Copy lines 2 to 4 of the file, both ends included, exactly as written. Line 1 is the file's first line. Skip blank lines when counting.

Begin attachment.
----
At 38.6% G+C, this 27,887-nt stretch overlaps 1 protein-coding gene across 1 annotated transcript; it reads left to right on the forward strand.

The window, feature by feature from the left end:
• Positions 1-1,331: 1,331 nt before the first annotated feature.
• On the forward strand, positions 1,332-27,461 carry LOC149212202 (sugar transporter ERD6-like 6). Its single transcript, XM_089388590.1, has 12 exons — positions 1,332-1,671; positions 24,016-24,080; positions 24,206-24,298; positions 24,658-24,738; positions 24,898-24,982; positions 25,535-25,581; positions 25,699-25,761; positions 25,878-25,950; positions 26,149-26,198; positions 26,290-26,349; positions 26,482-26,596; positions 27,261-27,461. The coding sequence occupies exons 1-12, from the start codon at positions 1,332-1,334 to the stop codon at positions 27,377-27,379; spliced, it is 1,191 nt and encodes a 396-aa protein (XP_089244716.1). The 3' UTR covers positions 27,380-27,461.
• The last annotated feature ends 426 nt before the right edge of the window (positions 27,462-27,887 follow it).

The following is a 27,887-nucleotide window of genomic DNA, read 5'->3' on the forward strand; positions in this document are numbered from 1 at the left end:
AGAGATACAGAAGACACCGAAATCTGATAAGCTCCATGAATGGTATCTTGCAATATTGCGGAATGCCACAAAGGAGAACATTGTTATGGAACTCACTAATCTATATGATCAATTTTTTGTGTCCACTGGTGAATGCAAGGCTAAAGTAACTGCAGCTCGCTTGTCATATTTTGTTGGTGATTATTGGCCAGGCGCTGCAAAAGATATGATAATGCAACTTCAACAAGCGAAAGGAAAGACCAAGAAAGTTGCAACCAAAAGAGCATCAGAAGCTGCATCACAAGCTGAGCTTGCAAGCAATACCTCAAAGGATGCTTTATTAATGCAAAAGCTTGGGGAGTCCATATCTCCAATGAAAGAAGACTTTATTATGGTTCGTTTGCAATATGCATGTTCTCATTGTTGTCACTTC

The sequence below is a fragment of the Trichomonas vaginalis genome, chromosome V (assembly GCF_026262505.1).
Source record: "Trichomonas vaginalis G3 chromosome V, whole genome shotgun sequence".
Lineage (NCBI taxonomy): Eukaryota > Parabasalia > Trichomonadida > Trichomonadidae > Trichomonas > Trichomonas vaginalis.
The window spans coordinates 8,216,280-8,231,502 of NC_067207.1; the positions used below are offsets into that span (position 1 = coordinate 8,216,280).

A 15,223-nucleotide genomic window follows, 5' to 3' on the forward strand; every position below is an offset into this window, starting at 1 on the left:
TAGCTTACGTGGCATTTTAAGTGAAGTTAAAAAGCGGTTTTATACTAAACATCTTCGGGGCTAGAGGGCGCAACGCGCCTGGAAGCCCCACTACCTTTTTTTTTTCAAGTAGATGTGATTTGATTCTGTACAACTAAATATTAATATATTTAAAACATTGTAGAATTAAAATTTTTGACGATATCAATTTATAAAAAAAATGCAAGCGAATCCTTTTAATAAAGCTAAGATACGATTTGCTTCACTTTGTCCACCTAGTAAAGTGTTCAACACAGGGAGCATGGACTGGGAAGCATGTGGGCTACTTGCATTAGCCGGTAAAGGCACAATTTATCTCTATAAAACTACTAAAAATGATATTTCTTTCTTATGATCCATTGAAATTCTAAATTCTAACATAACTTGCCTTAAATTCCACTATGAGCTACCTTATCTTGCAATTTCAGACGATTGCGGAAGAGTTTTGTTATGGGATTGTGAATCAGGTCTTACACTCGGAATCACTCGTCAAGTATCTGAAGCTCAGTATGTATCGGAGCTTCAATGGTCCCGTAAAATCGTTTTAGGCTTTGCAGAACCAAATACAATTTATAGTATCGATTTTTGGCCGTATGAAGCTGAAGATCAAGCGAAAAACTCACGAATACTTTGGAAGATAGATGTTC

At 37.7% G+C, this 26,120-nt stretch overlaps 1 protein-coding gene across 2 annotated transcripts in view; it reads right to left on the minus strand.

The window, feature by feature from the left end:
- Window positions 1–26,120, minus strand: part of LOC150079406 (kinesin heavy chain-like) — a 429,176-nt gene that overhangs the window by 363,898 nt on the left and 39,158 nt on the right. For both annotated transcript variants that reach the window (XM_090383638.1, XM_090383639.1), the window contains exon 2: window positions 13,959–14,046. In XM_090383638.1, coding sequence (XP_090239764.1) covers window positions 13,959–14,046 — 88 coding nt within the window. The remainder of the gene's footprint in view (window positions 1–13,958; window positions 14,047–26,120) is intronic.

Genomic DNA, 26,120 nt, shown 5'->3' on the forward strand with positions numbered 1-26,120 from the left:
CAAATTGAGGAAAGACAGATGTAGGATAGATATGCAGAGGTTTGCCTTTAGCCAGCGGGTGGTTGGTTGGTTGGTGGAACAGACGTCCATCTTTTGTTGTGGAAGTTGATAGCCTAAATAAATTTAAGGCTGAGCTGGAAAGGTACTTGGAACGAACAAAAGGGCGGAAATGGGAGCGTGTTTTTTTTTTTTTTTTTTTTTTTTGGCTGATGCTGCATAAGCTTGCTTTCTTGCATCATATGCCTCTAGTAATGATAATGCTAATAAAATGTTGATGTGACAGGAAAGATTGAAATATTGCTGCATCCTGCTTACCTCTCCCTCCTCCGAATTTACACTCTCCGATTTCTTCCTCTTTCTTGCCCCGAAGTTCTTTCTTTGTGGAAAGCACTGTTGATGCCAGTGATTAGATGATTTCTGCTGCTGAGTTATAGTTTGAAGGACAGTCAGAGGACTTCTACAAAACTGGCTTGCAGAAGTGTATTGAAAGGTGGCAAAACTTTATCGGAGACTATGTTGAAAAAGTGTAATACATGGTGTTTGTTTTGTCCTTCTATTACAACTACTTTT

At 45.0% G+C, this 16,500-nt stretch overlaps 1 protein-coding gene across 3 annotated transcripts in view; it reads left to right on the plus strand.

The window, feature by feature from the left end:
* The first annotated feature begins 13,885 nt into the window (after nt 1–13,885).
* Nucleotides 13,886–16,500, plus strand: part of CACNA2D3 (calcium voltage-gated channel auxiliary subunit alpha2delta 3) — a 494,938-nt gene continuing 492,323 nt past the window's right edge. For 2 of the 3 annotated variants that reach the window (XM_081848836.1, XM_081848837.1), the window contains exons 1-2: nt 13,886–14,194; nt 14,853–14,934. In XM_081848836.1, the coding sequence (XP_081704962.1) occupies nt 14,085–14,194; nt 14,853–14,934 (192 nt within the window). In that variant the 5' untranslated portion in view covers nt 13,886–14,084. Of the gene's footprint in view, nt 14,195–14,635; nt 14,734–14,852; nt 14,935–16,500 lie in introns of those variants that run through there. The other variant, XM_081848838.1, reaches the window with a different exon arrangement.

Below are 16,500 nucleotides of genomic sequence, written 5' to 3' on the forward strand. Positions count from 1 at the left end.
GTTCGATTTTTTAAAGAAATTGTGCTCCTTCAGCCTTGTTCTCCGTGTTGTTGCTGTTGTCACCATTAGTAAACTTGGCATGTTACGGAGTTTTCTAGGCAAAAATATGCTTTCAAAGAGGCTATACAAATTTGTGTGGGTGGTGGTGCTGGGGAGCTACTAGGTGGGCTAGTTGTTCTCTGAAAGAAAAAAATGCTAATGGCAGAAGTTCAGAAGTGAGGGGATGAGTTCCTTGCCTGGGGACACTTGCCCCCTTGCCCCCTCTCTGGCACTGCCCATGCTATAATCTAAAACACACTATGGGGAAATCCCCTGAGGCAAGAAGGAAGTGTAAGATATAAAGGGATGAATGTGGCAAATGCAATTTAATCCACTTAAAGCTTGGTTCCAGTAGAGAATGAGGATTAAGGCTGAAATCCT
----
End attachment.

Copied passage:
The window, feature by feature from the left end:
• Positions 1-1,331: 1,331 nt before the first annotated feature.
• On the forward strand, positions 1,332-27,461 carry LOC149212202 (sugar transporter ERD6-like 6). Its single transcript, XM_089388590.1, has 12 exons — positions 1,332-1,671; positions 24,016-24,080; positions 24,206-24,298; positions 24,658-24,738; positions 24,898-24,982; positions 25,535-25,581; positions 25,699-25,761; positions 25,878-25,950; positions 26,149-26,198; positions 26,290-26,349; positions 26,482-26,596; positions 27,261-27,461. The coding sequence occupies exons 1-12, from the start codon at positions 1,332-1,334 to the stop codon at positions 27,377-27,379; spliced, it is 1,191 nt and encodes a 396-aa protein (XP_089244716.1). The 3' UTR covers positions 27,380-27,461.